As we get to the time of year when college and graduate school applications are due (November and January – Forgot?), Many people’s attention turns reluctantly towards a necessary evil on standardized tests. For adults hoping to go to graduate school, it is particularly nerve-wracking time. I tried to help my students to relieve some of the angst and make work a little more fun to make for the use of vocabulary and math games to build those skills.
There are three major obstacles that must be faced when taking standardized tests (SAT, GRE and GMAT) is a step toward collecting admission to universities and most graduate and MBA programs
– problem solving skills: the ability to look take the information and use it in the most efficient way to answer the specific question;
– game play skills: Understanding the rules and situational structure and use them to your advantage rather than a limitation; and
– basic math and language skills -. The calculation, arithmetic, geometry, algebra, vocabulary, grammar and reading for general understanding
Although most test-takers focused on math and language skills as the main challenge they will face in taking the test, the first two challenges can really be difficult to overcome. School earlier in 1990 not teach interdisciplinary problem solving skills and few people think of strategy game play unless they have timed play chess or other strategy games. Interestingly enough, sports games generally encompass these two latter challenges and sometimes all three when you take into account the statistical analysis, but makes conceptual cross over from football GRE is not an easy one for most people.
Most math and language skills needed to excel in the exams were, at some point, studied the test-takers academic or business process. By the time an adult has been through four years of college and then spent some unspecified time in the workplace, are these “basic” skills rusty. Many students confuse the rustiness with an inability to perform or lack of knowledge. Generally, a little spice and exercise is enough to lubricate the joints.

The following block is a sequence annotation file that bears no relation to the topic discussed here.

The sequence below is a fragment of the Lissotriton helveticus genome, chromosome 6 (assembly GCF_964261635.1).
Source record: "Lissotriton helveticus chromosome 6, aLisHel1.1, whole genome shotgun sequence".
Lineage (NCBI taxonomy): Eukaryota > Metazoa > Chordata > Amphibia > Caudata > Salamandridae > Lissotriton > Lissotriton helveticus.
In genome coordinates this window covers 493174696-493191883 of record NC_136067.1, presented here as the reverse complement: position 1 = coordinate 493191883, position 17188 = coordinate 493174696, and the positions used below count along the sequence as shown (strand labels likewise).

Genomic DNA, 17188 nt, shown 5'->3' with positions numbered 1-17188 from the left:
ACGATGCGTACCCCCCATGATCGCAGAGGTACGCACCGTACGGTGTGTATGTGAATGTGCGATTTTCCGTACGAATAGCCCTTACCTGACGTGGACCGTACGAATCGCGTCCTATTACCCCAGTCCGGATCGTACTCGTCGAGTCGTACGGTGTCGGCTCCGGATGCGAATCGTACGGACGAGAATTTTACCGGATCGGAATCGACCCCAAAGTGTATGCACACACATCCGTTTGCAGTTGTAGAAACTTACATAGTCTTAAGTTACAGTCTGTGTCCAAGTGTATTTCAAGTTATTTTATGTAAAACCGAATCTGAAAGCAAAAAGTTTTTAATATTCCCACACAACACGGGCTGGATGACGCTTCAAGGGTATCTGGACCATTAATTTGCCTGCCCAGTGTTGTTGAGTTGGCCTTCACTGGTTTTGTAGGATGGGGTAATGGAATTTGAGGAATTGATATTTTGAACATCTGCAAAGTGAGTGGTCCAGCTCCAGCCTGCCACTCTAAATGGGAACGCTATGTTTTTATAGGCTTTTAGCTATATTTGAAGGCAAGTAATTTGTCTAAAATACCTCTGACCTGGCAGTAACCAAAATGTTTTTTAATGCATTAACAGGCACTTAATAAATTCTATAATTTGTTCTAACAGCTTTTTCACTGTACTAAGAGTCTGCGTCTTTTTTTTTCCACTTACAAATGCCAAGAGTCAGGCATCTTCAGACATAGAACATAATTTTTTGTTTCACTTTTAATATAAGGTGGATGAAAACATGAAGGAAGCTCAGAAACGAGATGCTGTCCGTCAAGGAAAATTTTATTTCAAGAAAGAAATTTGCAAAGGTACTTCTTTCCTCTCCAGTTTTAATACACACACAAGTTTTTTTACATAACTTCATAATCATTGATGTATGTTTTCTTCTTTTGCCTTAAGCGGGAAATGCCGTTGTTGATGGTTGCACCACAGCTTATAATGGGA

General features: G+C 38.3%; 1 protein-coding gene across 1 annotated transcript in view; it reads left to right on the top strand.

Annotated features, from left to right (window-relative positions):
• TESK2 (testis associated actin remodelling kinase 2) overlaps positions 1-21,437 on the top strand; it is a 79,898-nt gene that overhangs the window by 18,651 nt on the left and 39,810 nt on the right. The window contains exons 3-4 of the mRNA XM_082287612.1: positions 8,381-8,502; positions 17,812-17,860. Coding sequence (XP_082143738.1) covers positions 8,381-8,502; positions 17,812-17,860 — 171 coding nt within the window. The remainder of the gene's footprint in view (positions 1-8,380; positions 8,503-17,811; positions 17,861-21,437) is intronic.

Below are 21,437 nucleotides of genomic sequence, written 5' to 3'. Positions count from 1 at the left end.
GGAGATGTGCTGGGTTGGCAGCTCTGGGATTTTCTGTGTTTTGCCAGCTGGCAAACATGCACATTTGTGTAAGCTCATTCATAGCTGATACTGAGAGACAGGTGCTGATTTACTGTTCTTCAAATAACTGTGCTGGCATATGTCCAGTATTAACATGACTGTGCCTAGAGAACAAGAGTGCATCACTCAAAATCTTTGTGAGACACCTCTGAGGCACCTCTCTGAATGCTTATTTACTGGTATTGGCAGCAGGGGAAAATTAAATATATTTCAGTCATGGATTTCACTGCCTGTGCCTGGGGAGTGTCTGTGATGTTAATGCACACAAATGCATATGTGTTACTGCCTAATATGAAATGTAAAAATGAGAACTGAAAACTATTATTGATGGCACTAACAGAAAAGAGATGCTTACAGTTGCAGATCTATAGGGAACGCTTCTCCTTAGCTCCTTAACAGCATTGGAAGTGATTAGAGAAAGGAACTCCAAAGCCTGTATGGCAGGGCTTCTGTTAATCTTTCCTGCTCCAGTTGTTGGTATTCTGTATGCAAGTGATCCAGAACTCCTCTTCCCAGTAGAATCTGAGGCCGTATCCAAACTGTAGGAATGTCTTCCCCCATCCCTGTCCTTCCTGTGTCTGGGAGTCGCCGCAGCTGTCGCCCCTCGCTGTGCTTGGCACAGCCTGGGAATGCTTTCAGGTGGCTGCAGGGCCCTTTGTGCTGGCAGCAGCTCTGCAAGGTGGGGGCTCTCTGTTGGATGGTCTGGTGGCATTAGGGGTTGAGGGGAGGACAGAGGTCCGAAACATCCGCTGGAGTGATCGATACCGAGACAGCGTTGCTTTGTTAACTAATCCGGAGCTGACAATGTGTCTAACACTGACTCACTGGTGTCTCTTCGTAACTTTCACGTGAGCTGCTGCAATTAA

I have found that one good way to simultaneously hone all these skills and to prepare students for these tests include a vocabulary building and math games.
or card game,
or board games,
, or video games,
o mobile application for
Well, gamers can emulate and they are fun, so that students are able to practice without the pressure of performance challenges faced in these test conditions. This is important to help reduce “test anxiety” which can also be a huge factor in poor test performance.
So, proceed with the preparation of books, classes, and teaching. These are all effective way to prepare for exams. But, for a little fun and learn in the mix, go out and find a pair of vocabulary and math games you enjoy, especially those online and iPhone game application that you can play anywhere. All work and no play does not end up getting Jane or John to college choice.